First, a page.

The year ahead – buying cars to order

MTI recently caught up with Jeremy Sargeant of WR Autos to ask his opinion on how he sees’s 2009 going from a car sourcing business perspective. Obviously a lot of the problems facing franchised dealerships and independents with regards to aging stock are not an issue for a business that buys its cars to order but the one key element of “finding customers” is, of course universal.
“2009 will be a very interesting year for my business. I start the New Year with a strong prospect list and if I didn’t watch the news or talk to anyone in the pub I would be blissfully unaware that I should be very concerned about the coming year. However, I do watch the news (and spend my fair share of time in the pub), so I know that times are changing. As a business that buys its cars to order for clients, I have the luxury of not having to watch the value of my stock being written down month after month. Nor do I have to worry about stocking finance.”

“However, although my business has different pressures to some motor trade businesses, there is one key factor that unites us all. Quite simply, we all need clients and it is impossible to judge how many there will be in 2009.”

“All I can do is reflect on the last quarter of 2008 to look for trends for the future. In so doing, I can see that there is definitely a change in attitude from buyers. The last 3 months saw a few cancelled orders for me. Mainly, it was uncertainty about the future – client’s stocks and shares and equity in property being written down in value added to uncertainty over job security. These factors will continue to take buyers out of the market in 2009, but I am seeing other worrying trends too. For example, there is an increasing perception that to be seen to be doing well in this climate is not healthy. A good client with a senior position and a secure job in the financial markets recently said he is going to keep his two prestige cars for a further 12 months as his company tightens its reigns financially and his financier friends are losing their jobs. I have had wealthy business owners making the same decision – it is not appropriate to be buying expensive vehicles (or expensive anything) in this climate.”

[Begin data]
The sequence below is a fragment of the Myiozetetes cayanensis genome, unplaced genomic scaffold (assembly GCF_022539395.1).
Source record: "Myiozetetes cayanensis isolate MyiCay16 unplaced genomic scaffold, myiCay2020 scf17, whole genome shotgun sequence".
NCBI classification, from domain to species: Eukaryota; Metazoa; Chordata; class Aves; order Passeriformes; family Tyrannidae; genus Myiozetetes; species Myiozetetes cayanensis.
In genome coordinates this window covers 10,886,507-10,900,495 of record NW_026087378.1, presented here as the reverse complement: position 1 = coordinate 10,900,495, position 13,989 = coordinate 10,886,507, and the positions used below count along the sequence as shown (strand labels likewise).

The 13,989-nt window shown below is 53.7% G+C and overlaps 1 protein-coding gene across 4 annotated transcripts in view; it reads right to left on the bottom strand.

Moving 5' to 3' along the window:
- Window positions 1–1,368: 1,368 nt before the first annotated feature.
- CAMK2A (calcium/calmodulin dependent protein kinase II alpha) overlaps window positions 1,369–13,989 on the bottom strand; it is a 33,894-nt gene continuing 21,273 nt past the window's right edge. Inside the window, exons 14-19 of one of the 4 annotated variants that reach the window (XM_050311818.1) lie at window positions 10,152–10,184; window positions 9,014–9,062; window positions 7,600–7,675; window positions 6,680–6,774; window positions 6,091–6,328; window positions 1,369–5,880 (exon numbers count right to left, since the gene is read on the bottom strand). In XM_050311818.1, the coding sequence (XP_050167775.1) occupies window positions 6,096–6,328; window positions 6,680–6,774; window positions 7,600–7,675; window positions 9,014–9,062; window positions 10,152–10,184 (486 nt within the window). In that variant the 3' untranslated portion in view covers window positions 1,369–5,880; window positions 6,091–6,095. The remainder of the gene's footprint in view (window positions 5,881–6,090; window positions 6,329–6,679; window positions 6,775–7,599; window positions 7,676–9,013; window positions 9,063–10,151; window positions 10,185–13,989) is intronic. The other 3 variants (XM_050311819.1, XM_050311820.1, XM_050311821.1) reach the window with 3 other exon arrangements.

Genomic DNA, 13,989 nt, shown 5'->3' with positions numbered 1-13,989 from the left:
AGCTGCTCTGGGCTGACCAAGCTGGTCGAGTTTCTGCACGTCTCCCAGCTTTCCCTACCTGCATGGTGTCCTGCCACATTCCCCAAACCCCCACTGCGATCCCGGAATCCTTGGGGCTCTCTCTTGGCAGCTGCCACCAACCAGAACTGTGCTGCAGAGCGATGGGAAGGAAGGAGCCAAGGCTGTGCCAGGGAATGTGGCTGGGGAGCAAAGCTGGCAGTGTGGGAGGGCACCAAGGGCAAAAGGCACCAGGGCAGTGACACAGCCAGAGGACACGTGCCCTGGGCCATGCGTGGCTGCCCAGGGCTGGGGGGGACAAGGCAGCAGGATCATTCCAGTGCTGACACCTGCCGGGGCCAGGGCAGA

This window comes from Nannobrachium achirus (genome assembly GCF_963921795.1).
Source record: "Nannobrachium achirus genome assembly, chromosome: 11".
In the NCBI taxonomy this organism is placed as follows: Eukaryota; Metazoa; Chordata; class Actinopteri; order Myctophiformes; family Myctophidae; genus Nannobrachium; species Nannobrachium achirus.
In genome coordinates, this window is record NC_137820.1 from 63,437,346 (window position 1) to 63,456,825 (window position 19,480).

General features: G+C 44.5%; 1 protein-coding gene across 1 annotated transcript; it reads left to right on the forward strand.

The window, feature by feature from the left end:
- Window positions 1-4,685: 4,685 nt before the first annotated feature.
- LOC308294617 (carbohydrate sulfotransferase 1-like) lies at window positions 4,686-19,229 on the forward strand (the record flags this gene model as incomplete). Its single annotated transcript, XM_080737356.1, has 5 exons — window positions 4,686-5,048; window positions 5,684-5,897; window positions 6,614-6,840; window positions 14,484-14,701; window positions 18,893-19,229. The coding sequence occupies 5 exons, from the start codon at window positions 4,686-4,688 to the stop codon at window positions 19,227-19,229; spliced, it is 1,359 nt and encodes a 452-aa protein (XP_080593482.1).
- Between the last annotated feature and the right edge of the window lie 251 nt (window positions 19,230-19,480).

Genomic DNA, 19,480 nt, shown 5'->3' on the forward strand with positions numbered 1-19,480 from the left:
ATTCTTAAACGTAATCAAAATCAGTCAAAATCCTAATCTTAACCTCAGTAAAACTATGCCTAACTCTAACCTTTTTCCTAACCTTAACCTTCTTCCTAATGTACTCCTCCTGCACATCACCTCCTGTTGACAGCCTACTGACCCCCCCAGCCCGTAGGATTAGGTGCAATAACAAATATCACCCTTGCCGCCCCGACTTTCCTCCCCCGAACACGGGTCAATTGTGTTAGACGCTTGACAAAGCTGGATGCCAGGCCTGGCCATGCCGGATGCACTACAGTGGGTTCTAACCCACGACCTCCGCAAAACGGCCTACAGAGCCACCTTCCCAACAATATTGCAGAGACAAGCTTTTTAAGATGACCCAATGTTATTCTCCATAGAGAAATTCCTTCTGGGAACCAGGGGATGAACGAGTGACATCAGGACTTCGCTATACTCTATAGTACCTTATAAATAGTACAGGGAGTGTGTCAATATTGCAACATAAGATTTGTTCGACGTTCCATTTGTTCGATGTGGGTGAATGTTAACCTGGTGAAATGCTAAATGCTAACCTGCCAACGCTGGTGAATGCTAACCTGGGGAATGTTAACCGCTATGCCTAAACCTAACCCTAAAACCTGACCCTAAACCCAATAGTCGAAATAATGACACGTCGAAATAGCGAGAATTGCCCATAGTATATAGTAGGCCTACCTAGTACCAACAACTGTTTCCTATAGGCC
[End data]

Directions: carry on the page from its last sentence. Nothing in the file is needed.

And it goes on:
“So, despite my strong prospect list, it would be naïve to be bullish about the coming 12 months.”

In Jeremy’s opinion the key factors taking clients out of his market next year are as follows:

• Job loss and diminished job security.
• A change in attitude to capital purchases.
• Difficulty securing finance for vehicles.
• Values of part exchanges written down to a level which stops people changing.
• Increased competition from a market that needs to discount heavily to shift stock.

Despite this Jeremy still remains optimistic about the first part of 2009;

“I am still having lots of conversations with people who are changing their cars and if interest levels continue for the next few months, my business, with its low overhead and consultancy approach to clients, will be OK. For the next 12 months, though, I am not expecting growth. Instead, I expect to maintain a steady level of business.”

We’ll be checking in with Jeremy again soon to gauge how things are going.

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